Robert D. Kaplan has an excellent piece in the current issue of the American Interest examining what is necessary to maintain a "first-class, professional military"--and why it is that Europe's armies are in such a wretched state:
European civilians take little pride in their standing armies; in America, however, civilians still do. Iraq, in this respect, has not been like Vietnam. While Americans may have turned against the Iraq war, they have not turned against the troops there. If anything, in recent years, they have grown more appreciative of them. The upshot is that America has a first-class, professional military that is respected even if it is not reflective of society.
But to see that America's circumstances are not as bad as those of the European Union is not the point. The point is to remember what we have forgotten. A military will not continue to fight and fight well for a society that could be losing faith in itself, even if that society doffs its cap now and again to its warrior class.
There's a lot more in Kaplan's piece--it's a must read--but another bit that catches my eye is this powerful defense of patriotism:
Now, patriotism, we have heard, is the last refuge of the scoundrel. It can be that when patriotism is misappropriated by those who have little loyalty to place, and who therefore lack any accountability for their words or their views. It is easy, after all, to be in favor of this or that cause, or against some other ones, if one has no real stake in the outcome. But while some patriots are scoundrels, the vast majority are more trustworthy than those who are not, precisely because they do accept a stake in outcomes. And they do so most often because patriotism overlaps with what, for lack of a better phrase, is a kind of moral hardiness, by which I mean an attitude of serious engagement concerning right and wrong behavior.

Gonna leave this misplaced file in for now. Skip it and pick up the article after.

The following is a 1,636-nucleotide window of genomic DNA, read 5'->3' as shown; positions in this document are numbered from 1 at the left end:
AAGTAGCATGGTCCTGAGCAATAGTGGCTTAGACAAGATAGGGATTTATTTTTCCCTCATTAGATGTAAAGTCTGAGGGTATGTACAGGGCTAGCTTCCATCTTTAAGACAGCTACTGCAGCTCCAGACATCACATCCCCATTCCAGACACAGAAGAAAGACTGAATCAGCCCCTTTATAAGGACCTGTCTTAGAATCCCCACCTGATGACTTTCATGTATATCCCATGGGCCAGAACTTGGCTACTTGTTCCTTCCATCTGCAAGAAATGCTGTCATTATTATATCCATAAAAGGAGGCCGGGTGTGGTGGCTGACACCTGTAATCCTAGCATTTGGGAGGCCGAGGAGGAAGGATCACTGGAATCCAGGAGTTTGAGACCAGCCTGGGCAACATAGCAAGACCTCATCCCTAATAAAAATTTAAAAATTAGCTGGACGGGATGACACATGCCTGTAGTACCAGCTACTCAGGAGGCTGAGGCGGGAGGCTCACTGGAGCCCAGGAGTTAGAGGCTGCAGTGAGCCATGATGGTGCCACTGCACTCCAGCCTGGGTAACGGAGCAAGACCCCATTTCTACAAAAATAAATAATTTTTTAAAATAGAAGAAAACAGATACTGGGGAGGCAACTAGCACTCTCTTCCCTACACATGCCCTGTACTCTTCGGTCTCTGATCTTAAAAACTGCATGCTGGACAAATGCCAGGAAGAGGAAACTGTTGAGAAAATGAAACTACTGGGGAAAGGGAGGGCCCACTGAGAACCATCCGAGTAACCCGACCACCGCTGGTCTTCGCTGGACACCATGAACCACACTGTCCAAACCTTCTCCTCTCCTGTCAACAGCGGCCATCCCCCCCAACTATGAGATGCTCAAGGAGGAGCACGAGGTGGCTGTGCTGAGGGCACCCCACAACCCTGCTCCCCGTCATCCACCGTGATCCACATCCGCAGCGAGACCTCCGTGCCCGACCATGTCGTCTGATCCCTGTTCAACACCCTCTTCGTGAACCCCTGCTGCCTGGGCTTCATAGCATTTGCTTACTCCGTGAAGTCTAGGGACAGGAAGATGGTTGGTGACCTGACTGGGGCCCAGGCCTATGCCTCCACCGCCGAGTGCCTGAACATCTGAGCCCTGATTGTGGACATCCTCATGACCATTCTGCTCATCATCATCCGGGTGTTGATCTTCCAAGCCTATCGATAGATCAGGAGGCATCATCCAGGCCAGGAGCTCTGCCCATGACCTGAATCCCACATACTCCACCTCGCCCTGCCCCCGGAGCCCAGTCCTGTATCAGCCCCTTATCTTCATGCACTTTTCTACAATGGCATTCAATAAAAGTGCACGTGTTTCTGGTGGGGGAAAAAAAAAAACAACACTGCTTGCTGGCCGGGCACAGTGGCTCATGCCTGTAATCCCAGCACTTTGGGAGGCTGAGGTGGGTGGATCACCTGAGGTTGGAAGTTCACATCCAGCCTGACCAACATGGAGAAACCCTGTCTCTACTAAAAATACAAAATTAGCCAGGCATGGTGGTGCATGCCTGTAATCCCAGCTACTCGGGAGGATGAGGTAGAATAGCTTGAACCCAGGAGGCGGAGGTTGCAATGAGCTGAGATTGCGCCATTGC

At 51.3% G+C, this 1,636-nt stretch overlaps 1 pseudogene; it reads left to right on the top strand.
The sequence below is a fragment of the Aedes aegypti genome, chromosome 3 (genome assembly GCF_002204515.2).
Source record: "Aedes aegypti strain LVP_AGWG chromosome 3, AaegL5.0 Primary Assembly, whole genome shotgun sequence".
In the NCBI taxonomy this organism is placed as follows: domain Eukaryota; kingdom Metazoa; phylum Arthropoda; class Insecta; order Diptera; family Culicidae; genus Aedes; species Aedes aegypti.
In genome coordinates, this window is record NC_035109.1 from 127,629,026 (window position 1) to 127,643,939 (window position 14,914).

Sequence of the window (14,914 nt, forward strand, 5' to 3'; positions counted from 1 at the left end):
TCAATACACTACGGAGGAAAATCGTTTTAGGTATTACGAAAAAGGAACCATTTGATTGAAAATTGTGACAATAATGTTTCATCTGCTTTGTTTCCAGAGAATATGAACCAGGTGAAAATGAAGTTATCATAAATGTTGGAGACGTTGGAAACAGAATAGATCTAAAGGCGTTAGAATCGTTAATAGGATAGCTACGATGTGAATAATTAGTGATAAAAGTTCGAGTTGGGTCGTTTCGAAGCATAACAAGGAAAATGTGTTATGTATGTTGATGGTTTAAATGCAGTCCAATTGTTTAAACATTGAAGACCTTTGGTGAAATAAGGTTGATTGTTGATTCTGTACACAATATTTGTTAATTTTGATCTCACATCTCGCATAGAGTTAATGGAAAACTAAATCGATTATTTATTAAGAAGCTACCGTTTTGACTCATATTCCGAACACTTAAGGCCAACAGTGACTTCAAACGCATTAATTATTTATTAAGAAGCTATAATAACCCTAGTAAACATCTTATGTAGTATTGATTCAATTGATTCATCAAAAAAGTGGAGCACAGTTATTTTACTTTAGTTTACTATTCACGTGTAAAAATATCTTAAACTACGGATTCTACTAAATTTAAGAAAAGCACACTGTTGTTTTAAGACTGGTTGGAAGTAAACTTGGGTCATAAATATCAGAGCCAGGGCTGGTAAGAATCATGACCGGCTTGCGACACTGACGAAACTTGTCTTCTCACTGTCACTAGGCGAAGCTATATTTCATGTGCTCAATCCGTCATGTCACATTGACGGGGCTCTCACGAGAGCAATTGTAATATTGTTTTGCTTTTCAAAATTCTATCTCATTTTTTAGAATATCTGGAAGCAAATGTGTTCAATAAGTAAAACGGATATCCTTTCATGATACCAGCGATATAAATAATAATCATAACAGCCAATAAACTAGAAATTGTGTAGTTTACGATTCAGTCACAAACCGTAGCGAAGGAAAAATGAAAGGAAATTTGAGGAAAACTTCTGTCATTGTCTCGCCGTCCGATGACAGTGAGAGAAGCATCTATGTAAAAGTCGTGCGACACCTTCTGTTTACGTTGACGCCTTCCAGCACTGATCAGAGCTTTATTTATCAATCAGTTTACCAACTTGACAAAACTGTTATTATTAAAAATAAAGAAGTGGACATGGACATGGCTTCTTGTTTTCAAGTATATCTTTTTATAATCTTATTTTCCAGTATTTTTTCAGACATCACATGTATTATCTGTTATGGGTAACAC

That patriotism even needs to be defended is much the point of Kaplan's piece, but it should be noted that Kaplan's definition of patriotism is an inclusive one--it can be applied to those U.S. soldiers guarding detainees at Gitmo just as easily as the torture hysterics who would paint them as war criminals. But Kaplan isn't arguing for or against any particular policy, only that Americans need to remain engaged with the world and prepared to fight for what it believes. Go read the whole thing.